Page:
Cathaoirleach Jack Murray
Donegal County Council's executive has advised councillors to discuss the legal advice received by the Council, regarding its purchase of five mica-affected dwellings in Buncrana, in committee, Donegal Live understands.
A plenary meeting of Donegal County Council is scheduled for 11.00am this morning and it is understood the legal advice will be circulated to members in advance of the meeting.
Donegal Cathaoirleach Jack Murray (Sinn Féin) said this morning he wanted all Council matters to be “open and transparent”.
He added: “I would happily have this purchase of these houses discussed in public. I raised my concerns about it at the opening of the Council's special meeting held on July 9, 2021.
“Legal advice would always be discussed in committee though, before deciding how to proceed. Ultimately, it is a decision for full Council, however,” said Cathaoirleach Murray.
The five houses in question are in An Crannla estate in Buncrana and tested positive for mica, with a 15% ratio in the blocks.
Despite the council being aware of this, it bought the five houses, at a total price of €600,000.
It is believed council deducted the cost of mica repairs from the original asking price and the funding for the purchase came from the Department of Housing.
It is also understood the council had long-term tenants in the homes and had previously had a 10 year leasing arrangement on them, however this expired in January 2021. The purchase took place earlier this year.
Speaking to Donegal Live when the purchase of the houses broke in Inish Times, Buncrana councillor Jack Murray said he was surprised to learn that Donegal County Council had purchased houses which contained mica, given the widespread understanding of the risks associated with that problem.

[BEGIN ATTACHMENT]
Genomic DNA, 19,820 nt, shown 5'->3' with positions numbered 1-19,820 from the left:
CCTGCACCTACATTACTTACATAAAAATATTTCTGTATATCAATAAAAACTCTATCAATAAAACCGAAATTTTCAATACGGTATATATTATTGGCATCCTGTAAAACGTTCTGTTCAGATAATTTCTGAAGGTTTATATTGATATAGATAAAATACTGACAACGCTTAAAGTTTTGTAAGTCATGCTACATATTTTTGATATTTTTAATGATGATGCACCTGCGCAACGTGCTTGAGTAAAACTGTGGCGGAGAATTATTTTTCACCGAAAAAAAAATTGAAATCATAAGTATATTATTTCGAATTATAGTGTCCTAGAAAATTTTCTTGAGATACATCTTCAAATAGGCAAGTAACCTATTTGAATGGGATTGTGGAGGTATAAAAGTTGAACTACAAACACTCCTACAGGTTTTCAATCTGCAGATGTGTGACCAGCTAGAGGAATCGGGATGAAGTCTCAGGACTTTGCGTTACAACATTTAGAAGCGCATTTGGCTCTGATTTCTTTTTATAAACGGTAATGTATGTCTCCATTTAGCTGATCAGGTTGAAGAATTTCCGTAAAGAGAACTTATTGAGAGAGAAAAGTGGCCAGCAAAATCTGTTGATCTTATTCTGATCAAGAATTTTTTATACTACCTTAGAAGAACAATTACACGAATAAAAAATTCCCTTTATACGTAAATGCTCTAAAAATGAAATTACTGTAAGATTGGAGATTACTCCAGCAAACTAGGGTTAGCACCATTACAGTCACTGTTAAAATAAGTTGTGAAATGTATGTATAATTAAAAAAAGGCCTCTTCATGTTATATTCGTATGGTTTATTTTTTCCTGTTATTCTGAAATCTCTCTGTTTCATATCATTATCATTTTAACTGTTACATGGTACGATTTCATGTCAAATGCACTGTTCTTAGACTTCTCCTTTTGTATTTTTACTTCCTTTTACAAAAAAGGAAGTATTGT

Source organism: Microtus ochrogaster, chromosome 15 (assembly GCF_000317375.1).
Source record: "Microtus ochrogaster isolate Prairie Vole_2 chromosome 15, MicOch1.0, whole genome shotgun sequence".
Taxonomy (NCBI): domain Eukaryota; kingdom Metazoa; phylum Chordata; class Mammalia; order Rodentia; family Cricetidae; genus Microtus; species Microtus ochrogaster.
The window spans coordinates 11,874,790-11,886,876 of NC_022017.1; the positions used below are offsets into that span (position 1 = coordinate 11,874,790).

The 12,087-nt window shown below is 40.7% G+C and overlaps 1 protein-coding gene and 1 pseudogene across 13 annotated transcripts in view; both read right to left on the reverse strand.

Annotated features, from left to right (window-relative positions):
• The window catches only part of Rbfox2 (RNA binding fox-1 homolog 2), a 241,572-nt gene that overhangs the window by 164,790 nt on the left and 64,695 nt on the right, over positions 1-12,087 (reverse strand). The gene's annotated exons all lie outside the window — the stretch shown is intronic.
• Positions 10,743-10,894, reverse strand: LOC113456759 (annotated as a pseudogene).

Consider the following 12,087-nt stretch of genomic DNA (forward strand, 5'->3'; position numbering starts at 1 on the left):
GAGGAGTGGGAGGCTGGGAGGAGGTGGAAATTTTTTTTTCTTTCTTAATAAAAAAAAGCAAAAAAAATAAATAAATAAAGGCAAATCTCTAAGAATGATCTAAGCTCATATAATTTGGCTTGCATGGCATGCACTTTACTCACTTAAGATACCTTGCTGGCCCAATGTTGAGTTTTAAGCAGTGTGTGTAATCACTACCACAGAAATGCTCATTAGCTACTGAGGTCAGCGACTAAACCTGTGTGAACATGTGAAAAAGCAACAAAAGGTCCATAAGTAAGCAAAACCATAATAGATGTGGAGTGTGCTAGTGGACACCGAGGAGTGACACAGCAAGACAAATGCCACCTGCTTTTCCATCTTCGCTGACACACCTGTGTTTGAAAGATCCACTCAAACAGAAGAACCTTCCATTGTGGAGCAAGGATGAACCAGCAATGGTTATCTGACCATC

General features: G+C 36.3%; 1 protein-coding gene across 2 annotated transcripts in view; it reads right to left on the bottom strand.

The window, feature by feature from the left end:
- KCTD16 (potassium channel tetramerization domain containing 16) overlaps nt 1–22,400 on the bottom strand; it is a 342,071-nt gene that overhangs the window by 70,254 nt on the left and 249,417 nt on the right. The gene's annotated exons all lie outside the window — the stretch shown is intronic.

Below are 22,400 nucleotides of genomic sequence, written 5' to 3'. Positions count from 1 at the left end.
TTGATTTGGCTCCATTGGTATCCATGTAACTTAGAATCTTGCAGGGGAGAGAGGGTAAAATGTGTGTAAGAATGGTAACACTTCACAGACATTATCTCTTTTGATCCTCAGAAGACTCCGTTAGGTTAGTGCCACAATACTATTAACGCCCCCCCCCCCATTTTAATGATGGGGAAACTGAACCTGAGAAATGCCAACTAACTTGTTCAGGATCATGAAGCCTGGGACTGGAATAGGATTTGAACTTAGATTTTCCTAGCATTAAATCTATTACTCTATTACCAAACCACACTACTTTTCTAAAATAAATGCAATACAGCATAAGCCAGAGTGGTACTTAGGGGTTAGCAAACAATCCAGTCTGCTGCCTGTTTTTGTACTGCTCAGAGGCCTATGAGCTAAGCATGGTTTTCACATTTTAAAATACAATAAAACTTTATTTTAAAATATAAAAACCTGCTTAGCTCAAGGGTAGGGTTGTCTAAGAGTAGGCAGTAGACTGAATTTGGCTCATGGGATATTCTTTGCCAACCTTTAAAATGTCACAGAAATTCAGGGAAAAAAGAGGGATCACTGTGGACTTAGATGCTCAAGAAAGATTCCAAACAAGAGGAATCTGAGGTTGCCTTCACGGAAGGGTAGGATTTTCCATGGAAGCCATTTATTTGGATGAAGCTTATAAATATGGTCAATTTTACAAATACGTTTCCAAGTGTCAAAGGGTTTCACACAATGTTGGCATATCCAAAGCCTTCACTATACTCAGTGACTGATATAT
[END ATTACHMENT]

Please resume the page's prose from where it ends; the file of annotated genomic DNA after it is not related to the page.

“I am also concerned that €120,000 per house does not seem good value if extensive work is needed.
“For the sake of those living in the houses, I will be seeking assurances that enough funding has been secured to save the houses and the problem will be addressed early enough.
“This is an issue on which all councillors will be seeking an update to, as a matter of urgency,” Cllr Murray said.
Social housing is not covered under the Defective Concrete Blocks Scheme (Mica Redress Scheme) currently being administered by Donegal and Mayo County Councils.
Donegal Live also understands, the second legal opinion in relation to the Council putting protocols in place to ensure that the Council do not purchase any products from quarries that are known to have defective materials is also on the agenda for this morning's Donegal Council meeting. The executive has advised councillors this matter should also be discussed in committee.
Updates to follow
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